Location of old Sulpher Dell ballpark chosen for new $80 million project
Nashville Mayor Karl Dean’s administration has presented state officials with plans to build an $80 million ballpark development for the Nashville Sounds on the old Sulphur Dell site, reigniting a push that once appeared dead.
The preliminary goal is to have the $40 million ballpark plus a $10 million Metro-financed parking garage constructed in time for the Sounds’ 2015 opening day, according to a “Sulphur Dell Redevelopment” document obtained by The Tennessean. The project, which includes a residential development built with at least $30 million in private funds, would be on Jackson Street north of the Bicentennial Capitol Mall between Fifth and Third avenues.
Sulphur Dell is the original home of professional baseball in Nashville, and minor league and Negro league teams played there dating back to the 1860s. The last professional game was played in 1963, and the ballpark was demolished in 1969.
Dean’s office could unveil the proposal as early as Sept. 12 at a state building commission meeting. The central component of the deal is 13 acres of state-owned property, and the commission would have to approve the land transfer. The deal also includes the acquisition of seven acres of private land.
The state land currently consists of vacant lots and some state employee parking. According to a page in the document labeled “Transaction,” the state would convey the property in return formultiyear use of the new garage at no cost.
The city-built garage would have between 500 and 750 spaces, according to the document, and would be available for use by state employees.
“We are waiting and hoping the state and the city can work out the land acquisition so the stadium can be built,” Sounds attorney John Triggs said.
Other details of the financing arrangement, including how much money would come out of taxpayers’ pockets, were not included in the document, which is dated August 2013.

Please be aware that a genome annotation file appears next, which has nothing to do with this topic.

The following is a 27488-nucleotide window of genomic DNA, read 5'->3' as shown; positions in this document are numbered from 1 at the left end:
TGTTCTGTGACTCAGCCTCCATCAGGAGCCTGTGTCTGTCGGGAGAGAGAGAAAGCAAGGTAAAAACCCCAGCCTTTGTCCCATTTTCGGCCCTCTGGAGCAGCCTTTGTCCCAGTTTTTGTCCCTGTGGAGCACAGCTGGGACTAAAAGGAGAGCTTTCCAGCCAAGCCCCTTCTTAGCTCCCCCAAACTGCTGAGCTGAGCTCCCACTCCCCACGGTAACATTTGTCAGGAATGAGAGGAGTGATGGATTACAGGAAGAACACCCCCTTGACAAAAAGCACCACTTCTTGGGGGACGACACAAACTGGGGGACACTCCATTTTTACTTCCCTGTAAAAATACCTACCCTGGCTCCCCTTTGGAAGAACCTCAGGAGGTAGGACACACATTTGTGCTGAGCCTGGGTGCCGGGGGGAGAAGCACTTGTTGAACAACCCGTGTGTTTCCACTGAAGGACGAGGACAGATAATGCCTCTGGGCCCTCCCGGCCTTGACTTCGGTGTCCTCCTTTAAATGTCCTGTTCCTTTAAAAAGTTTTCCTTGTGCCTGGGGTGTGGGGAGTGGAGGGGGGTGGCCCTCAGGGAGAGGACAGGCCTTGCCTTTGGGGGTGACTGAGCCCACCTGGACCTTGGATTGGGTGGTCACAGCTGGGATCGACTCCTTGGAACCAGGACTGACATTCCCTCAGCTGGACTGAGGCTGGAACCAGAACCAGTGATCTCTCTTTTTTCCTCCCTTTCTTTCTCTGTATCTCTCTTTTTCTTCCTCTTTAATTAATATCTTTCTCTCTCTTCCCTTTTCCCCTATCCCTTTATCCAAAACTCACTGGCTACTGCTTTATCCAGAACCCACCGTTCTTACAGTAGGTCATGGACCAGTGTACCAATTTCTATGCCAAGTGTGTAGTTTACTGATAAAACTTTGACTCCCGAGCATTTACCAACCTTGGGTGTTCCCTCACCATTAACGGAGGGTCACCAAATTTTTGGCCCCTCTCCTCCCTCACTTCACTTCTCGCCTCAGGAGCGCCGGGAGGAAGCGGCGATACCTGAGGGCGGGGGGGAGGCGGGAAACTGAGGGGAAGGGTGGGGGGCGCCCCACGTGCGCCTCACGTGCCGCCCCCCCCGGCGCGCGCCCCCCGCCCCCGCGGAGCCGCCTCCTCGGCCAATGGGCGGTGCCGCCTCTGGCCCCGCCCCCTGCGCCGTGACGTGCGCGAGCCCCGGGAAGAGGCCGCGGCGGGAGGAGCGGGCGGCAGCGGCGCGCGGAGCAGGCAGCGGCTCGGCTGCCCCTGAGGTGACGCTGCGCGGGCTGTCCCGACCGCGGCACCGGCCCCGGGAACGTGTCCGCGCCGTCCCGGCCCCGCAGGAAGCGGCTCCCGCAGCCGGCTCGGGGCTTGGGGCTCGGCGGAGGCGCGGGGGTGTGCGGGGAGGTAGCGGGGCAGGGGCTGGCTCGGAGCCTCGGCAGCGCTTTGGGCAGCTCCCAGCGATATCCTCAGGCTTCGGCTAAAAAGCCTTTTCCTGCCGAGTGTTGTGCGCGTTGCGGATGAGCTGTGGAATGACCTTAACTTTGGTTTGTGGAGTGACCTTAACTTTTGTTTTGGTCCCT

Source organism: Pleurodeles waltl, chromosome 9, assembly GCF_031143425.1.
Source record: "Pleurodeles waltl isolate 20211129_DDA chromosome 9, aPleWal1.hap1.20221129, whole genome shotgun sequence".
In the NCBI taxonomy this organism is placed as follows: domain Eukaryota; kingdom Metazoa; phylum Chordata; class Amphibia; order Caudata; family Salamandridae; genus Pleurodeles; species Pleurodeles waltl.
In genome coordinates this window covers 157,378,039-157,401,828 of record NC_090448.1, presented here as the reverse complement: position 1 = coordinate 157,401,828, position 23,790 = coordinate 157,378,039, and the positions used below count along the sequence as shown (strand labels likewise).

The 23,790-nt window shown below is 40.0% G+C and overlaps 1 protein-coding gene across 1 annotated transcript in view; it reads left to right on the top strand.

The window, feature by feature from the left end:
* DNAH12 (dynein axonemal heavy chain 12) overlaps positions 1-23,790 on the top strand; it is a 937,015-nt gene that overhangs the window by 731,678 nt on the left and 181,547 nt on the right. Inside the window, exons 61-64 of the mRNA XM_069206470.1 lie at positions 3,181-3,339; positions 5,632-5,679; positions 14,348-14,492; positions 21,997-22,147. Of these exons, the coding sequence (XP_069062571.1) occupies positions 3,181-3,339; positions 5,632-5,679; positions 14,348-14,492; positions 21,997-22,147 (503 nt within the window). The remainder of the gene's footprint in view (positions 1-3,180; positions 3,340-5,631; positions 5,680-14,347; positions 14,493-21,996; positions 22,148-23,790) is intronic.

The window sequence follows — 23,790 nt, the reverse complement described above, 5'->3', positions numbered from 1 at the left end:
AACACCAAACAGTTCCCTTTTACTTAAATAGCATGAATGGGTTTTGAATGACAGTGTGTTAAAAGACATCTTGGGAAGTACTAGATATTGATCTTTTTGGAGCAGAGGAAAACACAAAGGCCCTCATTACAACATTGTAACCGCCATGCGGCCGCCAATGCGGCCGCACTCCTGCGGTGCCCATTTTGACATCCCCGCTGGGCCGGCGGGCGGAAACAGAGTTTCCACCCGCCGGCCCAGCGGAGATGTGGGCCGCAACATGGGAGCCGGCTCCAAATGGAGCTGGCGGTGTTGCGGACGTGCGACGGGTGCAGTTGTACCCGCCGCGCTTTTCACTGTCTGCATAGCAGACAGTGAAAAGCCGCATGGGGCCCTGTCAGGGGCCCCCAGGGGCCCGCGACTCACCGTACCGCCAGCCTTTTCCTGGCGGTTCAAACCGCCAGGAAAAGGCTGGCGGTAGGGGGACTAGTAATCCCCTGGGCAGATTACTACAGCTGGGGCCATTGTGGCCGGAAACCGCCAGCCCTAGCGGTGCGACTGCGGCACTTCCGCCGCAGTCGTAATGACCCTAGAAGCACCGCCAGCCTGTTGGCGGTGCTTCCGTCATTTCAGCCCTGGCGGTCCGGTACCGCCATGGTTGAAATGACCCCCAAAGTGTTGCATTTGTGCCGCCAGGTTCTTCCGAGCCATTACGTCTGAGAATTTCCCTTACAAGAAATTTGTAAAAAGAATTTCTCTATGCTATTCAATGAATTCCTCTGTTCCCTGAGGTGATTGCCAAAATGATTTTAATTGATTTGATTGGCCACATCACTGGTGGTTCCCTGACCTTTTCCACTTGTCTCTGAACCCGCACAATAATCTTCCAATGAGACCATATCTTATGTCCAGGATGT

A statement from Sounds general manager Brad Tammen said, “From the Sounds’ perspective, we can only reiterate at this time that we are very excited about the possibilities in Sulphur Dell. However, this entire undertaking is a work in progress and we will wait to see if the city and the state can come to an understanding. Hopefully that will happen and when it does, we very much want to be a partner in the building of a new stadium for Nashville. We believe Sulphur Dell is the next Gulch.”
Dean spokeswoman Bonna Johnson said it should come as no surprise that Dean would love to locate a ballpark at Sulphur Dell, which he has mentioned in the past. She said the city has had productive conversations with state officials about the possibility of acquiring the land.
“We’ve also had good conversations with the Sounds,” she said. “But this is still a work in progress. As Mayor Dean has said, a new baseball stadium needs to be a public-private partnership that makes sense for Nashville taxpayers.”
Gov. Bill Haslam’s spokesman, Dave Smith, confirmed that Metro had presented preliminary plans to state officials.
“(Metro) has come to us with some ideas,” Smith said. “They’re initial, interesting ideas, but there’s no official proposal yet.”
Riverfront deal fell through in 2007
The city and the Sounds have a spotty history of ballpark negotiations. At one point in 2007, plans were in place for a new ballpark on the downtown riverfront. But that deal, which was struck by Mayor Bill Purcell’s administration, fell apart, with the developer and former Sounds ownership blaming each other.
Since 2008, the Sounds have been owned by New York-based MFP Baseball, led by CEO Frank Ward. Last year, Ward rejected rumors that he and his partners were seeking to sell the team, which serves as the Triple A affiliate for the Milwaukee Brewers.
In November 2011, Populous Inc., a sports architecture firm, identified three preferred sites for a new Sounds stadium: Sulphur Dell, the east bank of the Cumberland River and the North Gulch area. Talks between the Sounds and the city stalled for more than a year after the city-funded study’s release, but discussions picked up recently, multiple sources told The Tennessean.
The failed riverfront deal included tax increment financing, which would have reduced the overall cost to the developer. Dean has said repeatedly that the Sounds would have to put their skin in the game to finance any ballpark deal.
The document includes an ambitious but tentative timeline that would see Metro Council approve the project in November so construction could begin next year. If things go according to the schedule, the ballpark would open months before Dean’s second term as mayor comes to an end.
The document also makes reference to a new Tennessee State Museum site and new locations for the state library and archives facility, both of which appear on a map along Bicentennial Mall. The existing museum is at the Tennessee Performing Arts Center. The state building commission approved $475,000 this month to jump-start planning for the new museum.
Earlier this year, Metro extended the Sounds’ lease for the team’s use of the city-owned, aging Greer Stadium through 2016.
Original story posted in the Tennesseean. Contact Nate Rau at 615-259-8094 or firstname.lastname@example.org. Follow him on Twitter @tnnaterau. Contact Joey Garrison at 615-259-8236 or email@example.com. Follow him on Twitter @joeygarrison.
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